The Fine Art of Meal Planning
The first step toward a healthy lifestyle is appropriate meal planning. Eating healthy does not involve starving, nor does it involve loading up on proteins alone. If we've learnt anything from Michelle Obama's MyPlate, it is this: Meal planning is as simple as filling your plate the right way. Today we're taking a look at how you can better plan your meals and enjoy the benefits of a timely approach to health. So make way for the vegetables, fruits, grains and dairy.
What does a well-portioned meal look like?
Michelle Obama's MyPlate is a useful food icon to model all your meals. It tells you which foods are important for your body in which quantity. '50% of your plate should be full of fruits and vegetables.The rest should consist of protein, grains (half of which should be whole) and low-fat dairy' (via).The Center for Nutrition Policy and Promotion, an organization of the U.S. Department of Agriculture, promotes MyPlate as the right path toward appropriate nutrition.
Our very own Indian National Institute of Nutrition advises all Indians to eat balanced meals that include these food groups: Carbs, fats, and protein. Do remember that when we mention carbs, we are talking about good carbs like whole grains, brown rice and beans, and when we mention fats, we're talking about good fats like unsaturated fats.
Let's look at some meal planning strategies:
The reason why meal planning is so important is because it determines how well you stick to your resolve of eating right. Poor meal planning, as most crash dieters experience, only leads to unbridled hunger pangs and before you know it you're three pizzas down and in a world of self-loathing. So begin with the simplest part of meal planning -
- Decide which bad foods you simply can't do without. Slot them in for just one or two meals per fortnight. This ensures that you don't crave it too much, and that you don't suffer too much in its absence.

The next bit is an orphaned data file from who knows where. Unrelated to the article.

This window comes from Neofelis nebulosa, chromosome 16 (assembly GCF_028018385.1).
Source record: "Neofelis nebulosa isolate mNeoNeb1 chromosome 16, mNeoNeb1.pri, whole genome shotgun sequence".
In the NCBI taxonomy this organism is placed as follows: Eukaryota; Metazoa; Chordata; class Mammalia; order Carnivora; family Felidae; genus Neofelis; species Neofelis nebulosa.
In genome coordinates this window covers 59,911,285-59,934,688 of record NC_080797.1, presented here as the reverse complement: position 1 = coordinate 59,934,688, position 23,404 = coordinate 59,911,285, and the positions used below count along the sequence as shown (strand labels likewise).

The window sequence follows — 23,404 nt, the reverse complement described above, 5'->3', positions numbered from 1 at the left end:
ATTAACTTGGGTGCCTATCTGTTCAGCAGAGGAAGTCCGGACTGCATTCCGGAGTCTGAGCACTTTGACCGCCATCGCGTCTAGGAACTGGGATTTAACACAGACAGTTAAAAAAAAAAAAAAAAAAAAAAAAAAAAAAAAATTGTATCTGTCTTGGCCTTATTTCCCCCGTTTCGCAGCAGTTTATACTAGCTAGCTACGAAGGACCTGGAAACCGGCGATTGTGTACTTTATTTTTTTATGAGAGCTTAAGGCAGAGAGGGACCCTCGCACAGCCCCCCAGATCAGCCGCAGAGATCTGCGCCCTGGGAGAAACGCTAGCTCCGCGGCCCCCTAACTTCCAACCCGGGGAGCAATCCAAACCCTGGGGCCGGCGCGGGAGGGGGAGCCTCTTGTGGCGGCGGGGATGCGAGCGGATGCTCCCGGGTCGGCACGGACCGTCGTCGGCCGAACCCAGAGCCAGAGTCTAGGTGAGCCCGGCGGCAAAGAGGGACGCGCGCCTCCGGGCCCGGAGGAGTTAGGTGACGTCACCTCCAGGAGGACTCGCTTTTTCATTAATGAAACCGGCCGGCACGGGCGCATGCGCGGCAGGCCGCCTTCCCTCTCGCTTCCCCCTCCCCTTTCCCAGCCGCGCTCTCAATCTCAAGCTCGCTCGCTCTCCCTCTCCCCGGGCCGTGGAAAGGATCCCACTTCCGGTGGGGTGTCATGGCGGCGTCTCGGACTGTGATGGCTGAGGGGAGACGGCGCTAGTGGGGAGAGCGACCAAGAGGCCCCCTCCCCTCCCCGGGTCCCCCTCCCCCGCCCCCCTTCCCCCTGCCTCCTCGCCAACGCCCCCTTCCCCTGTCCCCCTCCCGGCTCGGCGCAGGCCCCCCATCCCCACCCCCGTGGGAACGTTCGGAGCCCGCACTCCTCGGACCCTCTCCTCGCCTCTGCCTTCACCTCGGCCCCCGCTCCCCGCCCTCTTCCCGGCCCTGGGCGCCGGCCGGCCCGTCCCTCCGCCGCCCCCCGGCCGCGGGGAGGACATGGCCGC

- Decide which good foods you actually like. There must be a fruit, or a vegetable or a meat preparation that is healthy and that you are particularly fond of. Is it a vegetable stir-fry, grilled fish fillet, pulses in thick and hearty broth? Factor these in for regular meals.
- Supplement unhealthy food with healthy food. Even when you absolutely do cave in, don't eat the unhealthy dish by itself. Add a side order of a fresh salad, drink a glass of skimmed milk, or eat a fruit an hour before the meal.
- Set realistic meal plan goals. Don't change your cuisine, food orientation or meal timings too drastically.
- Follow the plate division rule for each meal. Half your plate must have fruits and vegetables, and the other half must be split between grains and protein. If you must drink something with your meal, let it be fresh and low-fat dairy or a vegetable juice that isn't high in artificial sugars and additives.
- Make sure that you eat every 2-4 hours, depending on how light or heavy the last meal was.
And these rules apply to each meal - breakfast, lunch or dinner. Ideally, even snacks should be split between at least two food groups. So a toast with some protein on it would work well. A fruit with some dairy topping would work well. You'll find that when you combine food groups in appropriate quantities, your digestive system and appetite fall into place. There will be no more sudden hunger pangs, no waking up with an upset stomach, and no bloating. Ultimately, practise makes perfect. Start your own healthy meal planning today, and you will realise how easy right nutrition and healthy eating is.
*Image courtesy: © Thinkstock photos/ Getty Images
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